Sun Hur was selected as the winner of a Creative Promise Prize in Biomedical Science for her interdisciplinary studies on the molecular mechanisms of enzyme reactions and the innate immune system. Dr. Hur is an associate professor at Harvard Medical School in Boston, Massachusetts, with a joint appointment at Boston's Children's Hospital. Her structural and biochemical studies have helped unravel important aspects of how the immune system distinguishes the body's own molecules from those of invading viruses. She demonstrated how immune sentinel proteins called pattern recognition receptors can tell apart cellular RNA from that derived from pathogenic viruses. Such a distinction is crucial to the activation of immune responses against viruses; mutations in the receptors, she found, can lead to unchecked immune reactions and inflammatory disorders. Dr. Hur is now on the hunt for drugs that can block haywire immune signaling triggered by such mutant receptors. In addition, she is exploring the use of genetic engineering to trigger defensive immune reactions against the products of gene fusions underlying certain kinds of cancer. Sun Hur was born in Seoul, South Korea.

Rob Knight was named winner of a Creative Promise Prize in Biomedical Science for his groundbreaking research on microbial communities, and the development of computational tools that honed the analysis of microbial data. Dr. Knight is a professor of pediatrics and computer science & engineering at the University of California, San Diego. His computational and experimental approaches have led to rapid and cost-effective microbial DNA sequencing methods and data analysis platforms that help to understand similarities among microbial communities based on their evolutionary relationships. Dr. Knight has used informatics to show how maps of distinct microbes thriving in different parts of the human body change over time, how human-associated microbes can influence metabolic health, and how microbes can be used as timekeepers to help establish the time of death in forensic examinations. He has also set out to catalog the diverse kinds of microbes found in ecosystems across the globe in an ambitious, collaborative effort called the Earth Microbiome Project. Rob Knight was born in Dunedin, New Zealand.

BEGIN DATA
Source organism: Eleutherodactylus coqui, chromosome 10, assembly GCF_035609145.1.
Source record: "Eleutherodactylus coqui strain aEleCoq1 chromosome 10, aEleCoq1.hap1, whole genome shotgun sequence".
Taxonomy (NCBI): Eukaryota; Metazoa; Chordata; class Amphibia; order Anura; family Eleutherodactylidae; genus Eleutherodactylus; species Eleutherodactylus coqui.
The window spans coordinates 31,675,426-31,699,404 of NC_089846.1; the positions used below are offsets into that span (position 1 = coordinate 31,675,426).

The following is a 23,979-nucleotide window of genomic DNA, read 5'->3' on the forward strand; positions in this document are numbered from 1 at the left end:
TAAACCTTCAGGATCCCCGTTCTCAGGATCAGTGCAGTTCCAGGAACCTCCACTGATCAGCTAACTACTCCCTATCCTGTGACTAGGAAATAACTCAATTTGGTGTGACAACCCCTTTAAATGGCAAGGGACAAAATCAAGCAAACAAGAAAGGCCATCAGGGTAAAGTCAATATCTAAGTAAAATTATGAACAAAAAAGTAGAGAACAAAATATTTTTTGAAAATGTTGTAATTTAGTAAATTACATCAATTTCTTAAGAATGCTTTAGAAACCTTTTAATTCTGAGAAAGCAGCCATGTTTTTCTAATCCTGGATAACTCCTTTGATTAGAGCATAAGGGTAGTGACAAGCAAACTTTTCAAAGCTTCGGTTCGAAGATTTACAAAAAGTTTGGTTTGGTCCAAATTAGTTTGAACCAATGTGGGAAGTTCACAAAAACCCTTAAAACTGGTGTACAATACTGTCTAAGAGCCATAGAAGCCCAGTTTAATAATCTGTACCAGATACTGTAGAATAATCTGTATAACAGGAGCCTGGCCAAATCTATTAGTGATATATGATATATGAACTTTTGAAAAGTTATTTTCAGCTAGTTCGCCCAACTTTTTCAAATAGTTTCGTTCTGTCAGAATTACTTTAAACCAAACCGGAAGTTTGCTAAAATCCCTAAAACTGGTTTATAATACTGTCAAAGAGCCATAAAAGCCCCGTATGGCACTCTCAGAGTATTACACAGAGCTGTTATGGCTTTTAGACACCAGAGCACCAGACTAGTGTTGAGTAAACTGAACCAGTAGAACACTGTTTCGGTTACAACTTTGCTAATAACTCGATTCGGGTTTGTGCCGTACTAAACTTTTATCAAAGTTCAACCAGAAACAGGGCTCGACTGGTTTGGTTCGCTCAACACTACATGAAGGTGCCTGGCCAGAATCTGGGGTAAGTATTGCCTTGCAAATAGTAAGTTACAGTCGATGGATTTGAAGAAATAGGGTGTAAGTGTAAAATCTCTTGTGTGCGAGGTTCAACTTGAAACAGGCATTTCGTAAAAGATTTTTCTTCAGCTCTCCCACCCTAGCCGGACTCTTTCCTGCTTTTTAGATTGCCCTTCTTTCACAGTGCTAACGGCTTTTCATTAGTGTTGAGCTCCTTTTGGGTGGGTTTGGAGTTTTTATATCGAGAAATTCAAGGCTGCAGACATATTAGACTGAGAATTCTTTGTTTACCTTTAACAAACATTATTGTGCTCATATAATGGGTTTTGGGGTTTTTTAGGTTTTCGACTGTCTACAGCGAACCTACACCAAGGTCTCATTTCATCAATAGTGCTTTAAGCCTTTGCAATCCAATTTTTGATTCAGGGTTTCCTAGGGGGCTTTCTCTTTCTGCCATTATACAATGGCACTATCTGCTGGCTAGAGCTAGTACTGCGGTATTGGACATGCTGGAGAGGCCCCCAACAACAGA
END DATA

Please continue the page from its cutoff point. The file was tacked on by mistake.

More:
Franziska Michor was picked as the winner of a Creative Promise Prize in Biomedical Science for her research that fuses evolutionary biology, mathematics, and clinical research towards a better understanding of cancer genesis and treatments. Dr. Michor is a professor at the Dana-Farber Cancer Institute and Harvard School of Public Health in Boston, Massachusetts, where she leads a National Cancer Institute-sponsored Physical Science-Oncology Center aimed at using physical sciences to address intractable challenges in cancer biology. Her mathematical modeling efforts have deftly unraveled the dynamics of cancer cell evolution. By taking a quantitative approach, Dr. Michor has furnished a precise understanding of the cellular basis of drug resistance seen among cancer patients treated with the cancer drug Gleevec. She also designed novel cancer drug treatment regimens that might help increase the odds of patient survival by altering the dose and timing at which cancer drugs are administered. Early-stage clinical trials to test the logistical feasibility of Dr. Michor's alternative drug regimen for non-small-cell lung cancer and to develop an alternative radiation therapy schedule for a form of brain tumor called pro-neural glioblastoma are underway. Franziska Michor was born in Vienna, Austria.

The prizewinners were selected by panels of independent experts in the field of biomedical science. All prizewinners will be honored at a ceremony in New York City in April 2015.

In addition to prizes in biomedical science, the Vilcek Foundation also awards annual prizes in the arts. The arts field chosen for recognition in 2015 is fashion. The 2015 Vilcek Prize in Fashion will be awarded to Andrew Bolton, curator of the Costume Institute at the Metropolitan Museum of Art. The Vilcek Prizes for Creative Promise in Fashion will be awarded to Siki Im, Natallia Pilipenka, and Tuyen Tran. For more information on the Vilcek Prizes, please visit Vilcek.org.